Jonghwan Lee was all set to go to graduate school to study low-temperature physics when he saw something that changed his path.
In the early 2000s, Lee saw a news story about Brown neurscientist John Donoghue’s work on brain-computer interfaces. Donoghue had just shown that monkeys fitted with neural implants could control a cursor on a computer screen with their thoughts. Brown and several partner institutions are now testing that technology, called BrainGate, in a clinical trial where people operate computers and robotic arms just by thinking about moving an arm and hand.
“When I was a kid, I had a kind of naive dream about making a robot that I could control by thinking,” Lee said. “But at the time I thought that kind of dream was just scientific fiction.”
Now he saw that such technologies were real and could be of great benefit to people with disabilities.
“It changed my life,” he said.
So instead of low temperature physics, Lee went on to get a Ph.D. in neural engineering from the Seoul National University in South Korea. Now, after a postdoctoral program in biomedical imaging at Harvard Medical School, he comes to Brown’s School of Engineering as an assistant professor. He’s happy to end up at the place that inspired his research path.
Among the projects Lee has been working on in his lab at Harvard is a system that uses optical imaging to read signals from the brain. The Micro-Optical Neuronal Activity Scanner (MONAS) looks at the way infrared light reflects off of neurons. It can be used for research aimed at understanding how the brain responds to stimuli or coordinates body movements — with single-neuron resolution.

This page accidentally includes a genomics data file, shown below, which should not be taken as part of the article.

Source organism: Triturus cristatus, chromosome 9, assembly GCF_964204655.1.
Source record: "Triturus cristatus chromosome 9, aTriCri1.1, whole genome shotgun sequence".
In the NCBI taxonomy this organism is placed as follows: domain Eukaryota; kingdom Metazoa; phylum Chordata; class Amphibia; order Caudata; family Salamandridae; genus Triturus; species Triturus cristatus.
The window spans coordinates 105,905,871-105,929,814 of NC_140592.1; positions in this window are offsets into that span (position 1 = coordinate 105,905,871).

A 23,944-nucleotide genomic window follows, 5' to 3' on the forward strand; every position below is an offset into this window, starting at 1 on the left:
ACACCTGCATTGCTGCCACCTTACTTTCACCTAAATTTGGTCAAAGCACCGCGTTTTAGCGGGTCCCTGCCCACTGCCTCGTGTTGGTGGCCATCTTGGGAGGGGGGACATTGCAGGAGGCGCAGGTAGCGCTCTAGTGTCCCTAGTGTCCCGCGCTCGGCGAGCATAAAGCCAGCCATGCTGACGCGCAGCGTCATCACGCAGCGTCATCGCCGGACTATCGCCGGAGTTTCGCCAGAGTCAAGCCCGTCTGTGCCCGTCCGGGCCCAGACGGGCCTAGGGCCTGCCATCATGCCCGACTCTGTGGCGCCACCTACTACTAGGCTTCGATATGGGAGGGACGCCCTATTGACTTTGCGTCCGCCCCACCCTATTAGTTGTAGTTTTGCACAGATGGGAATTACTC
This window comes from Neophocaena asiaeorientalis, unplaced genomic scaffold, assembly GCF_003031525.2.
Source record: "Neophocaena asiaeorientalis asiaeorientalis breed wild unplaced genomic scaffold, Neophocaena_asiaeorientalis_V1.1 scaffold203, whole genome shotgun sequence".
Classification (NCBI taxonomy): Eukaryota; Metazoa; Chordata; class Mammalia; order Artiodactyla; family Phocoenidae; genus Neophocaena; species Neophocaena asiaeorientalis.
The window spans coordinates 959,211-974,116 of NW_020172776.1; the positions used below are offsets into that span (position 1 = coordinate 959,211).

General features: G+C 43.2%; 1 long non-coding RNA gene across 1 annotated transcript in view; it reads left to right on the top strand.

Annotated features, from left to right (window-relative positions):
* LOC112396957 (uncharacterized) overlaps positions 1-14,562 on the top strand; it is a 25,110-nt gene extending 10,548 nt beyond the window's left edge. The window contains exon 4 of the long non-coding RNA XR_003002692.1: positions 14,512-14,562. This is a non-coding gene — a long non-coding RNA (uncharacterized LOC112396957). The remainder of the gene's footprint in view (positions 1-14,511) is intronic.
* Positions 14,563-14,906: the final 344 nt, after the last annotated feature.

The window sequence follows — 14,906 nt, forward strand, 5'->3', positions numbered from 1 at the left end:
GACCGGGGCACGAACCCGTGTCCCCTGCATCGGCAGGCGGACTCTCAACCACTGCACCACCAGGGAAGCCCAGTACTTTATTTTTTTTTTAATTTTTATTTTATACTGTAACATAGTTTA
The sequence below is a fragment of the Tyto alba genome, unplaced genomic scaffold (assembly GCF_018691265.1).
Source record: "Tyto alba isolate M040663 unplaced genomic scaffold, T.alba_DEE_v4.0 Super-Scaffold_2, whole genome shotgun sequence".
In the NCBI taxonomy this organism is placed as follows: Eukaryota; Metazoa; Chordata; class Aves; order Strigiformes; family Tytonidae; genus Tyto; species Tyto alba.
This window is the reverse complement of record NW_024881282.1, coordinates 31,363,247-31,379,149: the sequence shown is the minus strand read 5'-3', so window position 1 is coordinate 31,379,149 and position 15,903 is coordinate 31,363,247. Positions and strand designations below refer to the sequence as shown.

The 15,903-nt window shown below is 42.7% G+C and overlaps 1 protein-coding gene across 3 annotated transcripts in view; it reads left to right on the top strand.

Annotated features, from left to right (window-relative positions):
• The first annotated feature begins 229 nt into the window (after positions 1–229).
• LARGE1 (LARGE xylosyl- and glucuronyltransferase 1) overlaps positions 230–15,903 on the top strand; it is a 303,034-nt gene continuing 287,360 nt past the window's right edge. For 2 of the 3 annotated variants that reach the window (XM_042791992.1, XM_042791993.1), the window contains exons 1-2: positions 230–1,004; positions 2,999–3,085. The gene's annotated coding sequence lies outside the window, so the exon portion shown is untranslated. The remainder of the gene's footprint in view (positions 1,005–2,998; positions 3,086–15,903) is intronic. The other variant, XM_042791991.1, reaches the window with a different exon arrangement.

The system has the potential to be much less invasive than most of the brain recording methods used today. Current systems require electrodes inserted directly into the brain or fluorescent dyes. Electrodes are highly invasive, and dyes could have toxic side effects. In mice, Lee has shown that the system can work without even opening the skull. Lee says he’d ultimately like to test the device in humans. For that, the device would likely need to be implanted beneath the skull (human skulls are a bit thicker than those of mice), but it would still be far less invasive than an electrode implanted deep in the brain.
Lee hopes that one day the device might be used to translate brain signals to operate robotic prostheses in much the same way BrainGate does.
MONAS makes what amounts to a three-dimensional, microscopic movie of activity in the brain. Lee uses that same type of output for another imaging system he’s developing.
The system combines his theory on light waves reflected from moving particles with an imaging technique known as optical coherence tomography. The system enables imaging down to the scale of organelles as they move within cells. The system can also measure blood flow in tiny capillaries. Lee hopes the new technology will be useful for a number of applications. One he has in mind is investigating mechanisms underlying stroke in animal models.
“Using our technology, we can measure the blood flow quantitatively,” he said. “At the same time, we can see how individual cell viability changes over time by imaging the movement of organelles.”
Lee will continue developing these technologies in his new lab at Brown, which is funded in part by a grant from the National Institutes of Health. He plans to run his lab in a way that prepares students for careers both in academia and industry. The skill sets required for each, Lee says, tend to be a bit different.
“For students who want to go into academia, their training will be focused more on writing papers, writing grants, and literature searches,” Lee said. “But if a student wants to pursue the industry track, then their training will be more focused on project management and intellectual property-related skills, while trainings in biomedical optics and neural engineering are common in both tracks.”
“I want to make education and research programs in my lab to make my students successful in their careers.”